Beans benefit from flowering attraction for bees
Yorkshire farming environment specialist, Mark Richardson, is pioneering a new use of wildflower margins to attract bumblebees to the bean fields of East Yorkshire-based JSR Farms – with the intention of improving pollination that will increase crop yields.
He’s believed to be the first ever to sow an Operation Pollinator Annual Wildflower Mix in the autumn around fields that will be destined for planting with beans next spring.
“The aim is for the flower mix to provide a good source of early pollen and nectar that will attract the bees into the fields, where they will be ready for when the beans come into flower,” explains Mark (above), who has worked as JSR Farms’ for 36 years.
“For bean pollination you want to encourage long-tongued species of bumblebees that are more effective at working in the flowers; short-tongued bees tend to bite through the underside of the flower to rob the pollen – without the benefit of pollination.
“Insect monitoring on the farm has shown that the high proportion of Crimson and Red Clover in the Operation Pollinator Annual Wildflower Mix has been particularly attractive for long-tongued bumble bees (such as Bombus pascuorum, below),” he adds.
The initiative follows published research by the Centre for Ecology and Hydrology and reported by the Campaign for the Farmed Environment, that highlighted integrating environmental management alongside commercial farming could enhance overall farm productivity and profitability – with beans the crop that benefitted most from increased pollination and natural predator pest control.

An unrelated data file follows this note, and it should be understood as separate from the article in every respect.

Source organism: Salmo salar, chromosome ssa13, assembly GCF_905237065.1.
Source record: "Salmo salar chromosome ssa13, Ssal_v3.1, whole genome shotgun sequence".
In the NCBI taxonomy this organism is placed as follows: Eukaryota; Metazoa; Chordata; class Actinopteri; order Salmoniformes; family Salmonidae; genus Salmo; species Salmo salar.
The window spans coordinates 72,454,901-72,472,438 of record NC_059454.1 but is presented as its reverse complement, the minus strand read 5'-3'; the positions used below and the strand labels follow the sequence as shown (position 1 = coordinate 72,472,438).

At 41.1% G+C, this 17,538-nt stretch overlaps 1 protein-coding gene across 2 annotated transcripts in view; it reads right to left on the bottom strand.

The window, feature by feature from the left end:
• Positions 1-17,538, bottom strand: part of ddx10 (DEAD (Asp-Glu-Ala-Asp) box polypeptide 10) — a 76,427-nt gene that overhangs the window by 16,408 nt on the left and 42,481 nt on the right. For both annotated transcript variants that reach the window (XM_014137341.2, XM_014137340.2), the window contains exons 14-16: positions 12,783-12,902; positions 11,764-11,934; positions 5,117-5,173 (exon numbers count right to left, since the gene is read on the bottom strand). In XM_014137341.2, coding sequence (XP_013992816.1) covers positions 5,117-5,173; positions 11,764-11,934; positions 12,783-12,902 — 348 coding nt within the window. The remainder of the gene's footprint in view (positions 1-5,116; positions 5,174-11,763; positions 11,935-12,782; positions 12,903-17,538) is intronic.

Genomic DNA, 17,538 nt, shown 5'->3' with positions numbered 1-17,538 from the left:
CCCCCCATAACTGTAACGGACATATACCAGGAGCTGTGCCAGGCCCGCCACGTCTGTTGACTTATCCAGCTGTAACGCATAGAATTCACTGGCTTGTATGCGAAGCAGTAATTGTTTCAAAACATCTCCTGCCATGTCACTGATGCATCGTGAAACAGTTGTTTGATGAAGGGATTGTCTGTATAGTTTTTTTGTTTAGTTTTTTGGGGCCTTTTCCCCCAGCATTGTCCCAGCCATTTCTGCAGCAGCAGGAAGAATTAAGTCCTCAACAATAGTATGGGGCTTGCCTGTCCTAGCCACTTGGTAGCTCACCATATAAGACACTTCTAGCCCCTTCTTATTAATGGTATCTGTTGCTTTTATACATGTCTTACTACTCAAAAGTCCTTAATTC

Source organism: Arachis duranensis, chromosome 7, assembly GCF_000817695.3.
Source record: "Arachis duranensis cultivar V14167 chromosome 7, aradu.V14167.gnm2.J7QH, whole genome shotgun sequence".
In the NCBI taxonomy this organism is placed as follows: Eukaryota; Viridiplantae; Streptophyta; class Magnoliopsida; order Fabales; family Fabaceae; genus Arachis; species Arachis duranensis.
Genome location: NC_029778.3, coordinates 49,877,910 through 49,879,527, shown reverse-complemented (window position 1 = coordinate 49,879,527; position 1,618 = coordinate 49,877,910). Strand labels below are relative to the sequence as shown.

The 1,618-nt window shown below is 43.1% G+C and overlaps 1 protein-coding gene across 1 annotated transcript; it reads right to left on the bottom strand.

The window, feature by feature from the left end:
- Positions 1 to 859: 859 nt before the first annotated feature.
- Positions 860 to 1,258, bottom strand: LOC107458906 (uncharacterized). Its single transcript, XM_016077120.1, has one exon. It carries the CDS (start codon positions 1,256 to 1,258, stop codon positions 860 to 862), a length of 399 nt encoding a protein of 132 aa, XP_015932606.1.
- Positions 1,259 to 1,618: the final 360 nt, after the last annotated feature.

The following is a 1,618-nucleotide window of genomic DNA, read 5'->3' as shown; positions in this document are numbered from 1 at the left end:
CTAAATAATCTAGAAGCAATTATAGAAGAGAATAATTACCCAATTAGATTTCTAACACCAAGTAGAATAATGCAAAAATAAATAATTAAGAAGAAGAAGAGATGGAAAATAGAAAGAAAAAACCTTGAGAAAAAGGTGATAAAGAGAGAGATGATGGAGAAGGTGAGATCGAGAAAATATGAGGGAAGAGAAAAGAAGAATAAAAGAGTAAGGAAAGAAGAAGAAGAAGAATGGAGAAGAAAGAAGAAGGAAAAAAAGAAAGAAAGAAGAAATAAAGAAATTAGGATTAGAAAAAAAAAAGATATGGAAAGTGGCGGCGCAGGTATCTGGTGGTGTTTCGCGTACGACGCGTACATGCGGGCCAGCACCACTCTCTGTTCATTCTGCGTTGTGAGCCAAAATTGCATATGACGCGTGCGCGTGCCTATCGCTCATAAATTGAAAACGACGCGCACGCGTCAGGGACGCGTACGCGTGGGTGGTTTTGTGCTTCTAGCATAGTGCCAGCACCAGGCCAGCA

Mark pointed out that as a one-year mix the Annual Wildflowers work well on short-term rented land, where growers may not want to plant more expensive long-term perennial mixtures.
“It gives you flexibility to move the plot to fit with crop rotations. It doesn’t take a lot of land, but it’s doing a lot of good,” he said.
He advocated that the Annual Wildflowers give a quick return, with a high delivery of pollen and nectar for bees and other insects in a short time scale, compared to perennial mixtures that may not get highly productive flowering until their 2nd or 3rd year.
In addition to helping field bean pollination (above), the Annual Wildflower Mix is also sown around some winter oilseed rape crops. The mix starts to flower as the OSR finishes, which gives pollinating insects somewhere to move to after the oilseed rape and provides them with an essential season-long food source.
Furthermore, Mark has successfully used the mix in awkward shaped field corners that don’t fit with modern large scale machinery and, with correct management, reports the flowers have successfully naturally regenerated to come again well for a second year.
The Annual Wildflower Mix also includes Phacelia, which independent monitoring by leading pollinating insect ecologist, Mike Edwards, has reported being particularly attractive and valuable to honey bees on the farm.